Nod Magazine is written entirely by John M. Stater, and is published at around 80 pages on a bimonthly basis! This is a hex crawl magazine. Each issue is a map with several hundred hex locations on it. Most of the magazines content is descriptions of these hexes. The early editions use the Sword and Wizardry rules, the later focus on John’s own OSR rule set. I’ve read 3 issues, and its pretty impressive. Some of the locations are very imaginative and worth stealing if you don’t want to run John’s campaign settings wholesale. There are also monster manuals other other detail articles often included. I recommend having a look at the two free issues. Its a bit dependant on public domain art, but John is only one person with a limited budget.

Rating; National Geographic

Footprints; Footprints is free! and written by the dragonsfoot community for primarily 1st edition AD&D / OSRIC. This is campaign content, extra classes, items, house rules, the works for your 1st edition campaign. It really is focused on 1st edition, expect most articles to contain tables and specific rules with 1st ed in mind. However you can still easily adapt the content for other editions. The quality of the art is good, but its fairly sparse, again this is free so no complaints. I need to read more of Footprints (we are upto 21 issues, and I’ve read bits of 3) as I do like it. I would say it feels a bit too vanila D&D in terms of its imaginative content when compared with some of the other zines.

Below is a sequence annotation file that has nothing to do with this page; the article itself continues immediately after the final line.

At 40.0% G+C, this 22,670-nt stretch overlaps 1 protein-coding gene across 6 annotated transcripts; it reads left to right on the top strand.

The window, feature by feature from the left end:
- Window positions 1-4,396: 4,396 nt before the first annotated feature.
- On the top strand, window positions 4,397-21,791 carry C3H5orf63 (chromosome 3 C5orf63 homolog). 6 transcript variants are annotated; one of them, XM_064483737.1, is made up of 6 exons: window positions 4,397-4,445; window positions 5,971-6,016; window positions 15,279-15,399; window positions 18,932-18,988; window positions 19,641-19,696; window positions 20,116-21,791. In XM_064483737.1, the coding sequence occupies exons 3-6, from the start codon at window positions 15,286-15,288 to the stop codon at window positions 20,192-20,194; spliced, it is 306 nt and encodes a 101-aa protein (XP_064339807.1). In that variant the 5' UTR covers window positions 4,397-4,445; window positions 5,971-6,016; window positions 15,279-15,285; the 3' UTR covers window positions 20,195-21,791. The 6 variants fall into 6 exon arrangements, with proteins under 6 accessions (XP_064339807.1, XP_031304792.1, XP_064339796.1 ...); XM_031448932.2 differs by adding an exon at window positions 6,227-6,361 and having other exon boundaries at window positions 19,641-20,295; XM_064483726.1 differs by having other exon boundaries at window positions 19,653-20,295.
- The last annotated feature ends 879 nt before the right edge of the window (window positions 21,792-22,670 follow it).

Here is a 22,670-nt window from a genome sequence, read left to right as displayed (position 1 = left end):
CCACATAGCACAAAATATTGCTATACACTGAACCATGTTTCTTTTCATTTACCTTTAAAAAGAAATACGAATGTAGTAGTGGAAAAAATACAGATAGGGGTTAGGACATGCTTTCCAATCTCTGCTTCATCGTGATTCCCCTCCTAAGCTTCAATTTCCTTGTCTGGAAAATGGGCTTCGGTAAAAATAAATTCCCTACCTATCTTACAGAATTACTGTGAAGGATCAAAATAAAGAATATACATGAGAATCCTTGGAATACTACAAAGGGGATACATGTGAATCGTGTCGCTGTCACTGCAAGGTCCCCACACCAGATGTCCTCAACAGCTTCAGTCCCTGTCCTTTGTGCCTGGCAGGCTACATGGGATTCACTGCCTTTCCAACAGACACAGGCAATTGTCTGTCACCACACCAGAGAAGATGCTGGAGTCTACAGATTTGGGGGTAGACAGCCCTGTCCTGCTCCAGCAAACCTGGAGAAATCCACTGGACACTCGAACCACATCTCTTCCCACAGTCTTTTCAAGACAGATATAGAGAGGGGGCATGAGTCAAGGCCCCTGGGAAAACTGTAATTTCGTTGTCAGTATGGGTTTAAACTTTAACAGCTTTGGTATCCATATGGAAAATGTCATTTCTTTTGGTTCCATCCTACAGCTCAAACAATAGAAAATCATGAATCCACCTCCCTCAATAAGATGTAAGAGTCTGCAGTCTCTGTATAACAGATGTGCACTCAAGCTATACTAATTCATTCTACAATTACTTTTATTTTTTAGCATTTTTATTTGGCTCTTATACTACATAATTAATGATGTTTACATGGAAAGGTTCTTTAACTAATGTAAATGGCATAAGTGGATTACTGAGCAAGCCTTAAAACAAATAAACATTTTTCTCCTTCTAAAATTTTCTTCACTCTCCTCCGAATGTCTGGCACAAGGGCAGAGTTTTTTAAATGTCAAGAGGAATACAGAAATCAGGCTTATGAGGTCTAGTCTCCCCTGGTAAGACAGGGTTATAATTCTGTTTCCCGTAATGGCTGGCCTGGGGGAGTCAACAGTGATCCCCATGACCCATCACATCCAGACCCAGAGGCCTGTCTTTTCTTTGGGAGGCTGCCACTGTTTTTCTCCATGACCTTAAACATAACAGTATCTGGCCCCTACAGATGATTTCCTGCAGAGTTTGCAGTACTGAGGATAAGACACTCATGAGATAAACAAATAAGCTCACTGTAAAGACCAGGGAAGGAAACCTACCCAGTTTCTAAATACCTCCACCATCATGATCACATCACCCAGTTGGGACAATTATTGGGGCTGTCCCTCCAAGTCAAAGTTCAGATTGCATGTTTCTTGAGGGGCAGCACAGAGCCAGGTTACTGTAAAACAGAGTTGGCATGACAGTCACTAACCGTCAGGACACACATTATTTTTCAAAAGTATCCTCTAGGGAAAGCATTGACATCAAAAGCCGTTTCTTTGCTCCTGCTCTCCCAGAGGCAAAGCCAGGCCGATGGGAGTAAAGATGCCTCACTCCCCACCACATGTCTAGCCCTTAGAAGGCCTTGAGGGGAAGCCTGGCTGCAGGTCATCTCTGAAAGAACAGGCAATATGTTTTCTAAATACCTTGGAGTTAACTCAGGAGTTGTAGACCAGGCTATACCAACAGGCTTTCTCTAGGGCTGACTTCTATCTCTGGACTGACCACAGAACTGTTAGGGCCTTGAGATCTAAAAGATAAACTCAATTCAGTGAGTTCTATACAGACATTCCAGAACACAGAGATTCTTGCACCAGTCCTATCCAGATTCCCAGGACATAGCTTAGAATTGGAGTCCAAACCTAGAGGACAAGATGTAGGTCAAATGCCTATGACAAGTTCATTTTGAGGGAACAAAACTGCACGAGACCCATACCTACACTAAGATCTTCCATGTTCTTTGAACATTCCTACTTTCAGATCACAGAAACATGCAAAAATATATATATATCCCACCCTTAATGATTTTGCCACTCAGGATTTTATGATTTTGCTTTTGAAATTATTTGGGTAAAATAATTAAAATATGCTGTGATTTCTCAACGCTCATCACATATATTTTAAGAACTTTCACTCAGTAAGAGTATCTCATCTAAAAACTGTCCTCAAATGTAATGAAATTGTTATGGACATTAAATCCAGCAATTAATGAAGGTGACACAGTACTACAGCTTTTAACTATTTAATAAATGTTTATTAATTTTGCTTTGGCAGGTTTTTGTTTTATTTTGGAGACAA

Rating; Lake Geneva

& Magazine: Is another free zine, also with a focus on 1st edition, but more system neutral in presentation than Footprints. Each issue has a theme like spells, or otherworldly plains. If Footprints is dominantly vanila material, this is less so. There is a rule set for converting AD&D rules to the Doom (the FPS by ID) setting and other nuts stuff. In a similar fashion to the other zines there is a lot of GM and player advice, extra rules, community interviews and a few small dungeons boot. I am probably more attracted to & Mag than Footprints, but again I need to read quite a bit more of it.

Rating;  ‘Can I play Daddy?’

Crawl!; We move from the world of D&D in general to a specific Zine. Crawl is a Dungeon Crawl Classics fanzine, and mostly deals in extra classes, patrons, rules and Judge advice. Its a solid product that retains the art style and ethos evoked so well by Goodman and Doug Kovacs in the game rule book but i’d say this is strictly for DCC fans.

Rating; Chuck Plympton